While top picks Jaire Alexander and Josh Jackson are getting the most attention and LB Oren Burks may be pressed into starting duty due to Jake Ryan’s injury, no member of the Green Bay Packers 2018 draft class will likely have a more immediate impact on the team than punter JK Scott.
The Packers drafted Scott out of Alabama in the fifth round with the 172nd overall choice. This was the first time the Packers drafted a punter since the ill-fated selection of B.J. Sander in the third round back in 2004. Sander was a big disappointment and lasted just one season with the Packers before finding himself out of the NFL permanently.
But the early signs point to Scott being different. The Denver native finished his college career with a gross average of 45.6 yards and a net average of 43.1. In 54 kicks as a senior, opponents totaled just 36 return yards against Scott. Twenty-seven of his punts were placed inside the opponent’s 20-yard line last year while he had only four touchbacks. Scott was named to at least one All-American team in three of his four seasons with the Crimson Tide.
A few days after drafting Scott, the Packers released last year’s punter, Justin Vogel. The team hasn’t brought in any other challengers. The job is Scott’s to lose.
Despite the pressure, Scott appears equal to the task. Fans watching practice have been awed by the hang time and distance on his kicks and have responded to his consistently good performances.
Special teams coordinator Ron Zook has also been impressed with his new punter both on and off the field. “There’s no question that he’s got a big gift there in his leg, but for the most part he’s been fairly consistent, which is sometimes not the case with a young guy,” Zook told the team’s official Web site. “Once again, when we get under pressure and get out into game situations, I like his attitude.”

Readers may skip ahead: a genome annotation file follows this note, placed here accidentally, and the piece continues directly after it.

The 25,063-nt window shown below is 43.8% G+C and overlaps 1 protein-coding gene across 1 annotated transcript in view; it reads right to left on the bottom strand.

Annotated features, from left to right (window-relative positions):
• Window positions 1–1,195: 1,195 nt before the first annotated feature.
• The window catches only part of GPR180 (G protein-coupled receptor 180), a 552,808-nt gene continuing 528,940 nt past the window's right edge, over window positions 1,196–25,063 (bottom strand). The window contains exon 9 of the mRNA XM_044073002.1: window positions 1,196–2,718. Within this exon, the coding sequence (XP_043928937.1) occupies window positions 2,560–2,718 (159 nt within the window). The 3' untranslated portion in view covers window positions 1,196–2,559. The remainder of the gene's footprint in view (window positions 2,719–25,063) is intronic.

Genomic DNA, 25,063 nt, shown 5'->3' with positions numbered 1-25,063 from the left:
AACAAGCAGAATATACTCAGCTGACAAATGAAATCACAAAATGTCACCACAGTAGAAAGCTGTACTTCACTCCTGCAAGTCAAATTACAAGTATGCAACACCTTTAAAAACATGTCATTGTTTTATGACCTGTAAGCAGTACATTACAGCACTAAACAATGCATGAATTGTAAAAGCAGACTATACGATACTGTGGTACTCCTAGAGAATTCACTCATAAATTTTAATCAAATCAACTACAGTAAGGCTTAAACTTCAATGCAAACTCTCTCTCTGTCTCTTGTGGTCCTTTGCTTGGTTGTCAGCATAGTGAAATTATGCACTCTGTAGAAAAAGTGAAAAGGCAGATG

Scott’s attitude has always been positive. He is always looking for ways to improve various aspects of his game.
“I’m going to turn over every single stone I can to try to get better. I’m really competing against myself. I have a certain potential inside of me so far as punting goes and I just want to maximize that,” Scott told Packers.com after practice last week. “There are things that I’m doing right now that are geared towards even getting better. Even between now until the end of the season, my goal is to continue to improve, not only hang time but operation and location and all of those things.”
Because of his 6’6″ frame, Scott has a long stride. Some scouts were a bit concerned that may mean he needs more time to get his kicks off and could lead to more blocks. In college, he had one punt blocked in each of the past three seasons. But Scott has a strategy to deal with that issue.
“For me, it’s important I get into a rhythm being fast enough and being smooth enough, getting the ball off at the right spot, so that there’s no chance they can block it,” Scott said. “Because I’m not going to be speeding up if I see the rush. I don’t see them.”
The pressure of playing in the NFL isn’t an issue for this rookie. Scott is no stranger to pressure situations after four years at Alabama. He has punted in front of large crowds and in some of the biggest games in college football including three BCS National Championship Games in his four-year NCAA career.
While Scott grew up in Colorado, his family is originally from Wisconsin and he spent many summers visiting family in America’s Dairyland.
“We were big Packers fans growing up,” Scott explained during a conference call with the media after he was drafted. “This is crazy because like we have probably 10 Cheeseheads at home. It’s crazy how this happened.”
The Packers are hoping that Scott can deliver consistent excellence for the team’s special teams as a rookie. If the early returns are any indication, Scott is already well on his way to meeting or even exceeding those expectations.